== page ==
I’m not sure if you ever stop comparing yourself to others, but I think that what does happen is that you choose to ignore those feelings of inferiority and remember why you love to take photos in the first place. For me, this is because I want to preserve moments in time—for myself and for my clients.

2. Social media is a necessary evil

Some people love social media, and they’re great at posting and engaging with followers. But before I started my business, I didn’t have any social media accounts. And no, I’m not 80. I found that I was better off not being able to compare my life to other people’s.

But in 2020, owning a business without having a social media account is like trying to ride a horse without tack: not completely impossible, but not ideal either.

If you do follow me on Facebook or Instagram, you’ll quickly realize that social media still isn’t my strong suit, but I do give it a fair go. And it does make it worth it when some of my clients find me through my social media pages. I only follow people who inspire me, and as soon as I start comparing myself to someone or their work makes me feel like I’m not good enough, I’ve found it useful to unfollow or mute them for a while, for my own sanity.

If you’ve noticed that I’ve recently unfollowed you, take it as a compliment 😉

3. SEO is worth the work

As I’ve mentioned, I’m not great at social media – and you’re probably thinking “So how do clients find you?” Well, all of the energy that I don’t pour into my socials gets used up on keeping my website in tip top condition as well as working on my SEO.

Search engine optimization (SEO) involves making lots of tiny changes and tweaks to your website that make Google (and other search engines) rank your website when clients search for keywords to do with your business. It’s not an exact science and Google is quite cagey about what exactly it is that you need to do to rank higher on those pages. But the reason my clients find me is that when they search for “Cardiff Photographer,” “Family Photoshoot Cardiff,” or “Newborn Photographer Cardiff,” my name comes up very near to the top of the list.

It sounds easy doesn’t it?! But I promise you that I have worked behind the scenes on my SEO for hours and hours to get those results. I’ll also take this opportunity to thank the two ladies who have helped me understand what I should be doing to improve my SEO: Lynsey at Front Door Communications and Nina at Nina Mace Photography.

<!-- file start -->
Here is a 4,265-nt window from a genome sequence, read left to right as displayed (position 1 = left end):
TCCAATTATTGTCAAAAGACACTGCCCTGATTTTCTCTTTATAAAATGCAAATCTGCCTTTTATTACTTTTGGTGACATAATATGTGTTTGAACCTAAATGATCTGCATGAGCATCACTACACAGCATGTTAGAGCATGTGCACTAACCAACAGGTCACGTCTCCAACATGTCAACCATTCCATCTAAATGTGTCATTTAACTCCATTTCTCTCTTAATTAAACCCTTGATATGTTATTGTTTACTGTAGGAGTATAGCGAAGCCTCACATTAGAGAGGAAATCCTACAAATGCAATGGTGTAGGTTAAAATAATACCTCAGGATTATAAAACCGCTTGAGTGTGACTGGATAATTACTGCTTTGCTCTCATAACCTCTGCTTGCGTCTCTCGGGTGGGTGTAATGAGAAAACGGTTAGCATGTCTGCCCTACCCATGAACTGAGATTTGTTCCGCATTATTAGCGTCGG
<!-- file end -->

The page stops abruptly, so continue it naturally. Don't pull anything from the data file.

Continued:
4. Continued Professional Development is important

In my previous career as a teacher, it was expected that a certain amount of hours per year were spent on CPD. Courses, lesson observations, and peer reviews were all par for the course and my friends who are dentists, doctors and lawyers tell me that it’s the same in their industries.

When you run your own business, and it’s not a legal requirement to invest in CPD, it’s so easy to see it as an optional extra and to put it at the bottom of your list of “things to do when I have the time and money.” But challenging yourself and finding people who know what they’re talking about is one sure way to grow your business.

Find someone you admire, someone who is further along the road than you, who has it more sussed than you, and invest in their skills and knowledge. Courses, workshops and mentoring are all worthwhile as long as you choose your provider wisely.

Just a quick tip: anyone claiming to be able to make you rich quickly is not a wise choice of teacher or mentor.

5. Don’t expect to make an easy profit

In my first year in business, I earned a decent amount of money… I also invested 90% of it back into the business, so by the end of the year, my bank balance wasn’t as buoyant as I would have liked it to be. But what my bank balance didn’t show was that I did have a growing client base, higher spec equipment, more skills, and a plan of how to keep taking my business forward.

Photography isn’t a business to get into if you want to make money quickly. Yes, you can charge whatever you want for a photoshoot, but even if you haven’t got a studio, your overheads will take a good chunk of your monthly income in the early days – software, hardware, equipment, professional body membership, insurance (yes – you 100% need it), subscriptions… it all adds up.

One thing that I quickly learnt was that I needed to pace myself when it came to buying new equipment. I took the approach (and still do) of not buying anything new unless I couldn’t do my job without it. So when I felt like I wanted a new lens, I only allowed myself to consider it if the one I currently had was limiting me in my work. There obviously comes a point when the technical spec of your equipment actually is holding you back, but there’s no point having all the latest gear and no idea of how to use it.